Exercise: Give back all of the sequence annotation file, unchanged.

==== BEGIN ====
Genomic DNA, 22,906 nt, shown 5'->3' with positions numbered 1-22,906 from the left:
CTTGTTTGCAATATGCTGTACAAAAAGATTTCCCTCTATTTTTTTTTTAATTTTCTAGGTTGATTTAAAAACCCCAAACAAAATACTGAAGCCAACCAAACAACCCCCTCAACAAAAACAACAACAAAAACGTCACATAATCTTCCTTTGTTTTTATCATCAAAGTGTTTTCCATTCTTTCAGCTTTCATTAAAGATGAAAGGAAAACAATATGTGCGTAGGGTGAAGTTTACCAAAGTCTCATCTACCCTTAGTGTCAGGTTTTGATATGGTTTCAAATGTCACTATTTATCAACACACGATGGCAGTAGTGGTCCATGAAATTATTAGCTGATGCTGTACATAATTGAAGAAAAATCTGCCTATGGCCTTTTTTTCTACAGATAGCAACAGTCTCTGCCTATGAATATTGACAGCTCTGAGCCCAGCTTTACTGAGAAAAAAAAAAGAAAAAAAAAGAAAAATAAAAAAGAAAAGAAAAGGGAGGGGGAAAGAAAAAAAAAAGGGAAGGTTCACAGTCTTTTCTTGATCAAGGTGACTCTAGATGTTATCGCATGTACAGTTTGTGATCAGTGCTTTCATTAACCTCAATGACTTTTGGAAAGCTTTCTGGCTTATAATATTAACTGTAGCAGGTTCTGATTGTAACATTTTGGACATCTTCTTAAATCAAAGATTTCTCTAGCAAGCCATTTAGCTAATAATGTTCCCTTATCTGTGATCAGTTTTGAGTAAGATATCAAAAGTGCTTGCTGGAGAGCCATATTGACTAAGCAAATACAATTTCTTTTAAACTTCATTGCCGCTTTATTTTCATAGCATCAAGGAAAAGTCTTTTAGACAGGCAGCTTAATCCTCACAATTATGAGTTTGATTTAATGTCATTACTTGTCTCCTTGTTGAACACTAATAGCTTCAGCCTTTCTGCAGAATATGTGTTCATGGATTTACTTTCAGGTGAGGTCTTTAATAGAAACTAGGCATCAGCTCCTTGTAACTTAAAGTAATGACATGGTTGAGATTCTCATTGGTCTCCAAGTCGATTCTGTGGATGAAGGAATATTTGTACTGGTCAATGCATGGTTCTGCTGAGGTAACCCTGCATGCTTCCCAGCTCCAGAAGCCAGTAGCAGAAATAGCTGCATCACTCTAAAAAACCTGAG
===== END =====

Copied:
Genomic DNA, 22,906 nt, shown 5'->3' with positions numbered 1-22,906 from the left:
CTTGTTTGCAATATGCTGTACAAAAAGATTTCCCTCTATTTTTTTTTTAATTTTCTAGGTTGATTTAAAAACCCCAAACAAAATACTGAAGCCAACCAAACAACCCCCTCAACAAAAACAACAACAAAAACGTCACATAATCTTCCTTTGTTTTTATCATCAAAGTGTTTTCCATTCTTTCAGCTTTCATTAAAGATGAAAGGAAAACAATATGTGCGTAGGGTGAAGTTTACCAAAGTCTCATCTACCCTTAGTGTCAGGTTTTGATATGGTTTCAAATGTCACTATTTATCAACACACGATGGCAGTAGTGGTCCATGAAATTATTAGCTGATGCTGTACATAATTGAAGAAAAATCTGCCTATGGCCTTTTTTTCTACAGATAGCAACAGTCTCTGCCTATGAATATTGACAGCTCTGAGCCCAGCTTTACTGAGAAAAAAAAAAGAAAAAAAAAGAAAAATAAAAAAGAAAAGAAAAGGGAGGGGGAAAGAAAAAAAAAAGGGAAGGTTCACAGTCTTTTCTTGATCAAGGTGACTCTAGATGTTATCGCATGTACAGTTTGTGATCAGTGCTTTCATTAACCTCAATGACTTTTGGAAAGCTTTCTGGCTTATAATATTAACTGTAGCAGGTTCTGATTGTAACATTTTGGACATCTTCTTAAATCAAAGATTTCTCTAGCAAGCCATTTAGCTAATAATGTTCCCTTATCTGTGATCAGTTTTGAGTAAGATATCAAAAGTGCTTGCTGGAGAGCCATATTGACTAAGCAAATACAATTTCTTTTAAACTTCATTGCCGCTTTATTTTCATAGCATCAAGGAAAAGTCTTTTAGACAGGCAGCTTAATCCTCACAATTATGAGTTTGATTTAATGTCATTACTTGTCTCCTTGTTGAACACTAATAGCTTCAGCCTTTCTGCAGAATATGTGTTCATGGATTTACTTTCAGGTGAGGTCTTTAATAGAAACTAGGCATCAGCTCCTTGTAACTTAAAGTAATGACATGGTTGAGATTCTCATTGGTCTCCAAGTCGATTCTGTGGATGAAGGAATATTTGTACTGGTCAATGCATGGTTCTGCTGAGGTAACCCTGCATGCTTCCCAGCTCCAGAAGCCAGTAGCAGAAATAGCTGCATCACTCTAAAAAACCTGAG